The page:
Clark Hollow Ramblings: Hunting on Sunday

The question of hunting on Sunday has been around for a long time. I believe it is time to remove the state prohibition against hunting on Sunday. If that comes about, a lot of people like me won’t be doing much hunting on Sundays. I have an early Sunday morning appointment that I like to keep with those people who believe the same things I do. And, besides, I am retired and can hunt any day of the week.

But that is not the case with most working people. The majority of the hunters that I know have to work five days a week. Some of them have to work six days a week. Opening up Sundays to hunting makes a lot of sense to me.

We have too many deer. We see them scattered on the sides of the road as a result of too many dangerous and costly deer/car collisions. We hear stories all the time from home owners about the deer eating all their flowers and vegetables. And the authorities continue to issue deer management and deer kill permits.

The proposal is only for private land. So, if you are a landowner and don’t want people hunting on Sunday, you have but to tell those who have permission to hunt on your property that they can’t hunt on Sunday. Of course, if you are looking to hide behind a state law because you don’t want to tell them that, you really have other problems that ought to be addressed.

I was very disappointed to learn that the Virginia Farm Bureau has come out against Sunday hunting. As Bill Fletcher wrote, it tells you just how out of touch they are. The additional revenue generated by Sunday hunting is nothing to sneeze at. We all want to see revenue enhancement without raising individual taxes and tax rates. Here is an opportunity to do that.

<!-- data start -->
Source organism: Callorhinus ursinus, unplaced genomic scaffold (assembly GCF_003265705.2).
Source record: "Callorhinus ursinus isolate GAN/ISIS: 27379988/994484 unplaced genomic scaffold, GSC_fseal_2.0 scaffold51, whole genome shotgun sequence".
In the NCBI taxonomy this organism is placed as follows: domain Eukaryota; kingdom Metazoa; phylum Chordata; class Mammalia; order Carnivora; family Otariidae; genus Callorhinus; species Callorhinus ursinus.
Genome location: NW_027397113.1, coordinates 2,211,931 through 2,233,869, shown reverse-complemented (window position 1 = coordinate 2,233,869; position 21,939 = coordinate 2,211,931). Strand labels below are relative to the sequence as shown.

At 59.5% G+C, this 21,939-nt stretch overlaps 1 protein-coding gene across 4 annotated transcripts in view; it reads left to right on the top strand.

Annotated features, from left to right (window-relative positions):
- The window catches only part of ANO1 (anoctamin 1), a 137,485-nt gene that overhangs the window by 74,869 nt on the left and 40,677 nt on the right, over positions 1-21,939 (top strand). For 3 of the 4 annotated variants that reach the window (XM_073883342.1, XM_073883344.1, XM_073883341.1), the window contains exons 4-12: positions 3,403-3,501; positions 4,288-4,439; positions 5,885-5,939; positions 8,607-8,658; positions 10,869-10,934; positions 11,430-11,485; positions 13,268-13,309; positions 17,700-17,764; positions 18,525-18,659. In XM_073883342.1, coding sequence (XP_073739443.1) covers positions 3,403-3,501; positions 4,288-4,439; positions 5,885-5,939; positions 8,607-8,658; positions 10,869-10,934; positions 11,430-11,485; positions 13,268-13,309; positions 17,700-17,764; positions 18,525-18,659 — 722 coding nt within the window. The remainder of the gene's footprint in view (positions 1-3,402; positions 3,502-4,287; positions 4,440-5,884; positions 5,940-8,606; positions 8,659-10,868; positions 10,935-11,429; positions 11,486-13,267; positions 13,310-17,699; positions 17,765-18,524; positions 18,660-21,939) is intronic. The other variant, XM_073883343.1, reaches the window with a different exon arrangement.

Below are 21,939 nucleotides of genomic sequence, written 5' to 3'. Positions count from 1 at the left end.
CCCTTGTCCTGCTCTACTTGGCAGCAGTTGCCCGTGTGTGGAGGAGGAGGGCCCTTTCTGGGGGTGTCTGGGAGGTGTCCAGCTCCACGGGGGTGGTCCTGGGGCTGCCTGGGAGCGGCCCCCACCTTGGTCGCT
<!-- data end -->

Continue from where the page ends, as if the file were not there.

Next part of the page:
Virginia is only one of six states that do not allow hunting on Sunday. Why do we always have to be the cow’s tail when it comes to moving forward? Does anybody remember blue laws?

The last I heard, Senate Bill 464, which removes the prohibition against Sunday hunting from the state statute books, had passed the Senate and was sent to the House of Delegates. Our representatives need to be reminded why we sent them there. Call them or email them or write an old-fashioned letter.

Most of you know, I don’t advocate for a lot in this column, but this is a no-brainer. It is time for our representatives in Richmond to strike a blow for the working man. Hunting on Sundays should not be prohibited on private property.

Richard Brady
About Richard Brady 149 Articles
Richard Brady was born and raised within sight of Rappahannock Peak, as was his father, grandfather, great-grandfather, great-great-grandfather, etc. He graduated from George Mason University and was employed for 35 years with various agencies of the federal government. He retired in 2001, and he and his wife, Linda, live in Flint Hill, Va.